The "Firepit" of HaleMa'uMa'u
Halema'uma'u Crater is the site of the most eruptions at the summit of Kilauea Volcano. which is seen in the foreground. Mouna Loa - the world's largest mountain - is in the background.
Between 1905 and 1924, a period of about 20 years, a dazzling lake of molten lava circulated within its walls. Then, in 1924, the lake drained away, allowing groundwater to penetrate deep inside the volcano. Enourmous steam explosions resulted, showering the landscape with rocky debris, still visible around the rim today.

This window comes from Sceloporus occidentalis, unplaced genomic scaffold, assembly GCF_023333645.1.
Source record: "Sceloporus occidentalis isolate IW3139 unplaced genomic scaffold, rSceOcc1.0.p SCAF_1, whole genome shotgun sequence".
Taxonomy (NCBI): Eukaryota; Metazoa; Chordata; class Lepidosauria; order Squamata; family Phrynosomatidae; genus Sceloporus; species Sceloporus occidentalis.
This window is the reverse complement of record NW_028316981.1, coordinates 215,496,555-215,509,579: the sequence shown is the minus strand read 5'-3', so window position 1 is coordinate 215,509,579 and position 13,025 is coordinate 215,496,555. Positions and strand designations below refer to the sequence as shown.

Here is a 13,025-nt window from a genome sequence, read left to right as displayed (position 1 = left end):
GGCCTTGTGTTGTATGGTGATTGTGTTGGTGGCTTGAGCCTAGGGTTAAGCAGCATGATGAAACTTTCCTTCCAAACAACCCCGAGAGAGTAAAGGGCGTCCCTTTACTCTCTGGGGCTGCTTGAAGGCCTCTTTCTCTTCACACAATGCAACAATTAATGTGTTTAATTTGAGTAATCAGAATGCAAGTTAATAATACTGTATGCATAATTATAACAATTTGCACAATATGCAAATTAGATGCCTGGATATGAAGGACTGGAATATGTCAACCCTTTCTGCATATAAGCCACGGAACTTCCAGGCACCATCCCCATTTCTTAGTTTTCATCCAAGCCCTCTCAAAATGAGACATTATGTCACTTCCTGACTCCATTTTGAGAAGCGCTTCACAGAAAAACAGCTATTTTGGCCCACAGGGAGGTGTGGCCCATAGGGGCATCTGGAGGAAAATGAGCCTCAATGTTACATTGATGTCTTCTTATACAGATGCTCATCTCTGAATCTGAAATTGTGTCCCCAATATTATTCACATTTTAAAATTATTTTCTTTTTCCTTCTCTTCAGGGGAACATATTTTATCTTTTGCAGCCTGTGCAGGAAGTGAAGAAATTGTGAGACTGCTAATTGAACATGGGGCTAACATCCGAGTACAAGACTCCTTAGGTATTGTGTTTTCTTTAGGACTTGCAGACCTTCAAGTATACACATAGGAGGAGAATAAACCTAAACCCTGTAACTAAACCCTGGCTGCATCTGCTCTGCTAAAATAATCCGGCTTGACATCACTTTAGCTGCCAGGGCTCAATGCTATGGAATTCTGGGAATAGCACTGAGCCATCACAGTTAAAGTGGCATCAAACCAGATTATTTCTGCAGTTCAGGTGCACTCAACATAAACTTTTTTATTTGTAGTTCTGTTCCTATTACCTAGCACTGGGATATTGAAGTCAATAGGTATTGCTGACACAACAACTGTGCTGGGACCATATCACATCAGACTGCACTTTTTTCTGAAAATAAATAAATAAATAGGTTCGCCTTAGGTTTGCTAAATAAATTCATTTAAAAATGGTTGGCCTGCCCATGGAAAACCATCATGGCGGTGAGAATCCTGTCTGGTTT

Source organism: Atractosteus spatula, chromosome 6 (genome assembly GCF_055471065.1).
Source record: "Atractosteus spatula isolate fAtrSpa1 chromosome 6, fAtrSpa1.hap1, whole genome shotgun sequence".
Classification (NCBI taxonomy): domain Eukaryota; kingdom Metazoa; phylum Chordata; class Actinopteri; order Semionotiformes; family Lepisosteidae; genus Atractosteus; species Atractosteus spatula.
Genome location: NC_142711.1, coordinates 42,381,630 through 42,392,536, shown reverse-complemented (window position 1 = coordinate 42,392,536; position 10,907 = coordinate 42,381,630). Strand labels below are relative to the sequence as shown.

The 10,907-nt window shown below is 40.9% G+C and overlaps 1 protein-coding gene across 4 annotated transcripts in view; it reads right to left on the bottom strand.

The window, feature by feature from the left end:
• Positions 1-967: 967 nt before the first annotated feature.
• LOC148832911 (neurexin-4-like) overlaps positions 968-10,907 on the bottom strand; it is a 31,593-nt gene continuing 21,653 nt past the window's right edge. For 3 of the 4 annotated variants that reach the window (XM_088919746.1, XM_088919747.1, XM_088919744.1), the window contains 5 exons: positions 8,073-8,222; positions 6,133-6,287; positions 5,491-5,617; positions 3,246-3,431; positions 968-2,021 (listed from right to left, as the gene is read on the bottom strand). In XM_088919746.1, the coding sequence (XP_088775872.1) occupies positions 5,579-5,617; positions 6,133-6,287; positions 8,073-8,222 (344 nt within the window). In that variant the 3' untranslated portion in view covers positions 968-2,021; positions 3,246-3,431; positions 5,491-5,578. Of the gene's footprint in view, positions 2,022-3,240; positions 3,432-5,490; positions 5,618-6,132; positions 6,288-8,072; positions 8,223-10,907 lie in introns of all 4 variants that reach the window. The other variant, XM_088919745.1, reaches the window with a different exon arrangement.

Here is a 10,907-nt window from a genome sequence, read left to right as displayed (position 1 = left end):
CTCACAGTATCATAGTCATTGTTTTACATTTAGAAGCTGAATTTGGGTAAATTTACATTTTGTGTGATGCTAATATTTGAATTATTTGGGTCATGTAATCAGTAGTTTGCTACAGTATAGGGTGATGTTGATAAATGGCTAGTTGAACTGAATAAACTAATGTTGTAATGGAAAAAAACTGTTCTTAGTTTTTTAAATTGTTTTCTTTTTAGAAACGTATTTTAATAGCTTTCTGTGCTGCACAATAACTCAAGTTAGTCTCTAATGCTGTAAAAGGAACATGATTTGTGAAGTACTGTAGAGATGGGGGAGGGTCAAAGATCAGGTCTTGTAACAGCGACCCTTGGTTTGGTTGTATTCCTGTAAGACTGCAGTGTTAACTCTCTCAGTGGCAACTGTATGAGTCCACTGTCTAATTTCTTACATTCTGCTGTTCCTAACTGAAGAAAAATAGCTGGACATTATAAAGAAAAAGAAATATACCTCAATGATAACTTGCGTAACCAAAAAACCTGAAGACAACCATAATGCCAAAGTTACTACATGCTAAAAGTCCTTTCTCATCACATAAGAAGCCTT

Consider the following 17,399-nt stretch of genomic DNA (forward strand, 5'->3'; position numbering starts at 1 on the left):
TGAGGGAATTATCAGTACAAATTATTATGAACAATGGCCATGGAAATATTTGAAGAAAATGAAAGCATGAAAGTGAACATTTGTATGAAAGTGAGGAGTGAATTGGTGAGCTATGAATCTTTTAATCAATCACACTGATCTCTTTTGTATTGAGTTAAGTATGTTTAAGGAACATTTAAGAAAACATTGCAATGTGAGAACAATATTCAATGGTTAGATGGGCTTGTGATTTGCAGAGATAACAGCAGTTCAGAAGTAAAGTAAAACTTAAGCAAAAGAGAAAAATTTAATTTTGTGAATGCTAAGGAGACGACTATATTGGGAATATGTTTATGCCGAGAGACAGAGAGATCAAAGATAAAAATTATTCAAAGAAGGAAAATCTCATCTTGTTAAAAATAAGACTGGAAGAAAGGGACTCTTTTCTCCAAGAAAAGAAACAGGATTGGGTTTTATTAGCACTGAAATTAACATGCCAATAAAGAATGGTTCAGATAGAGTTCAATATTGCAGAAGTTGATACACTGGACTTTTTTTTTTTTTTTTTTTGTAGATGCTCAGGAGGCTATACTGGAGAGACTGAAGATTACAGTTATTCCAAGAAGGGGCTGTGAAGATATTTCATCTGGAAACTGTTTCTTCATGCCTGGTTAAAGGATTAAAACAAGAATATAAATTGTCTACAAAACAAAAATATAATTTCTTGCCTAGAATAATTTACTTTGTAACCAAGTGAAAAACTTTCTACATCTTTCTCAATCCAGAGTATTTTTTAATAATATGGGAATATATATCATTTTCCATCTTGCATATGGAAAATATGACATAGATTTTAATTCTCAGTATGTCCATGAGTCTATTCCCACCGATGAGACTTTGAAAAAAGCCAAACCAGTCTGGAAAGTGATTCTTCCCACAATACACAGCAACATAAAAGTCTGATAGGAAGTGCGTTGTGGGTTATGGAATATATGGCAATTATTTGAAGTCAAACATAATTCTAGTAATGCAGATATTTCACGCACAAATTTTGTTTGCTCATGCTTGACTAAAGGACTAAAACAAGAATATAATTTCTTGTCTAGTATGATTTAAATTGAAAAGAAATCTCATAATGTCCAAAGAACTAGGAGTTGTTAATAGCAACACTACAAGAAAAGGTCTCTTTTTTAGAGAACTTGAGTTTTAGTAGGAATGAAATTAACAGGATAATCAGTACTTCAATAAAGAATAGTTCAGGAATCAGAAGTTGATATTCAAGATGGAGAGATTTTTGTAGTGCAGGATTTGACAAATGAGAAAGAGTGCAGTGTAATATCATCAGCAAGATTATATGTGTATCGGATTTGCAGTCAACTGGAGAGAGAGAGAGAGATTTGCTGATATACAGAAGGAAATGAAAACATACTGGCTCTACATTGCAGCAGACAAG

During the 1924 steam blasts, Halema'uma'u collapsed, forming a gaping pit 1600 meters wide and 40 meters deep. Since then, 17 eruptions and 4 collapses have occured in the crater. The net effect has been a slight increase in the crater's diameter and a decrease in it's depth (from 410 meters to it's present-day 85 meters).
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